Tuesday, September 15, 2015

Fables & Parabolas ... The Birthday of a Mouse




The Birthday of a Mouse ...

Mathilde Mouse stood on the top of one of several reddish-brown toadstools that were just to the left and back one step from a tiny hole in the ground that led to her burrow. Her head hung low, almost down to her little round belly, and her big floppy ears were sagging over her eyes.

Suddenly, a shout drifted through the morning air. "Hey, Mathilde! Up here!"

Mathilde looked around and then up. She saw Sidney Sloth dangling by his tail from a branch of an old, creaky apple tree. He was sipping a tall glass of iced tea, a marvellous feat actually for a sloth hanging upside down.

"Mathilde," the sloth continued, "what's with the sad face on such a beautiful morning?"

"Oh," Mathilde sighed, "it's my birthday today, and I feel as if no one really cares about me at all."

"Your birthday?" Sidney shouted far too loudly. "Why that's a marvellous thing. We must have a party with balloons and curly streamers, with presents and games, and with cake and ice cream. Leave all the arrangements to me."

"No, thank you, Sidney. I think I shall just have a quiet day to myself. You see, I have grown too old for such frivolous things. No, I will just spend the day in the McCracken field and forage for some of Farmer McCracken's sweet radishes."

"Nonsense," Sidney replied in his sternest voice that sounded a little bit like a door slamming. "What about your daughter and son, Mimsy and Ike? Surely, they will come by. We must at least prepare a feast of potato rinds and apple bits for them."

Mathilde's eyes turned downward.

"Oh," she said with a deeper sigh, "they are too busy with their own lives to be bothered with mine. They will not come by."

Sidney's left eye blinked and then his right eye blinked as well. He had heard from Grandy Gopher that Mathilde's children had left the garden patch quite some time ago. As best as anyone could tell, both were now living in the Granville Granary by the railroad tracks that cut through the fields of wheat and oats just north of the Assiniboine River. Grandy had said that most granary mice were oh so self-indulgent because of their cushy lifestyles, always content on simply growing fat from the easy supply of food that spilled from the trucks and grain trains.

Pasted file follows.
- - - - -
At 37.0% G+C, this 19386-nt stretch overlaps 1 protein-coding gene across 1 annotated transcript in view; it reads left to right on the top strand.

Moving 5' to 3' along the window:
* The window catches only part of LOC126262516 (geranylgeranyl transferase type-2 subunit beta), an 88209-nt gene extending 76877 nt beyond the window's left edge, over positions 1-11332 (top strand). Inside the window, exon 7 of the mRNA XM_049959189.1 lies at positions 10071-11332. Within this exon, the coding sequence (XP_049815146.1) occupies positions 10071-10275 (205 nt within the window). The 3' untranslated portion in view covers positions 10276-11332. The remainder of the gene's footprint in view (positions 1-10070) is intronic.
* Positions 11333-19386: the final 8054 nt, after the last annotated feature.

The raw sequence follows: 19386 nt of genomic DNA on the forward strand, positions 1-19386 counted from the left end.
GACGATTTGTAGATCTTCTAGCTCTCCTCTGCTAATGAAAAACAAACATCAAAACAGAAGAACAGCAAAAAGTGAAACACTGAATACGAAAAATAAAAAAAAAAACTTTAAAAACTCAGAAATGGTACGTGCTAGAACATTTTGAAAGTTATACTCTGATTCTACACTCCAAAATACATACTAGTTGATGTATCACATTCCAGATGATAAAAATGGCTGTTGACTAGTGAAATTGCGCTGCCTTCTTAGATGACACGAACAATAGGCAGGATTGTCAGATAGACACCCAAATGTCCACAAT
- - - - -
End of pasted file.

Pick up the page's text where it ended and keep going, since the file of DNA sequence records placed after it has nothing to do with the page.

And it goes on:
"Perhaps," Mathilde wondered aloud, "if they won't come and see me, I shall go and see them."

"Oh, I'm not so sure that is a good idea," Sidney groaned. "It's a long and dangerous way to the granary."

"Well, then," Mathilde chirped in a happier voice, "I had better start off immediately if I'm to make it there by dusk."

And off she set that very moment, across the garden patch, over the slippery rocks in the stream, and down to the highway that led to the granary.

As she peaked her nose from the weeds growing along the roadside, she saw a horribly dishevelled black raven picking at something on the asphalt. His dark iridescent eyes spotted her immediately, and Mathilde quickly retreated under a bit of thorny bramble and lay very still.

She shuddered when she heard a raspy voice just above her. "Going on the highway, are we?" the old raven croaked with a raspy gurgle.

Mathilde lay silently.

"Well, if you are going on the highway, please don't let me stop you. You see, I have just had an ample helping of two tender, young field mice for lunch, but a third squashed by some passing car would make a wonderful dessert."

Mathilde began to shiver.

After a moment, or a moment and a bit, the raven tired of his waiting, and she heard his long wings flapping as he flew away. Mathilde peeked her nose out from her hiding spot, twitched her whiskers this way and that, and hurriedly made her way back to the garden patch as fast as she could.

Before long, she was back on her toadstool where she sang and danced in the late afternoon sunshine.

Her singing was so full of energy that she even managed to wake Sidney Sloth from his nap.

The sleepy sloth opened one eye and then the other, and he looked down from the old, creaky apple tree to see who was creating so much commotion. He was shocked to see that it was Mathilde.

"Mathilde," he called, "what in the world? I thought you were off to see your children at the Granville Granary."

"Sidney," Mathilde squeaked in a cheerful voice, "I have decided to spend my birthday here with you. I've realised that sometimes, when we grow older, we may feel like we're alone, but there will always be someone to comfort you in times of need, your best friend, like you, Sidney. But, Sidney, you mustn't fuss with balloons and curly streamers, with presents and games, or with cake and ice cream."

Mathilde gave Sidney a stern but loving look and then scurried down from her toadstool.

"As for Mimsy and Ike," she continued, "they will always be important to me, but they are not so important that I cannot be happy apart from them. Sometimes, we need to appreciate what we have, and not focus on what we don't. Sometimes, it is more important to know when to let go. After all, there is more celebration in knowing that life has a place for each of us, and that the best of who you are often depends simply on where you are."
 








 








 
 


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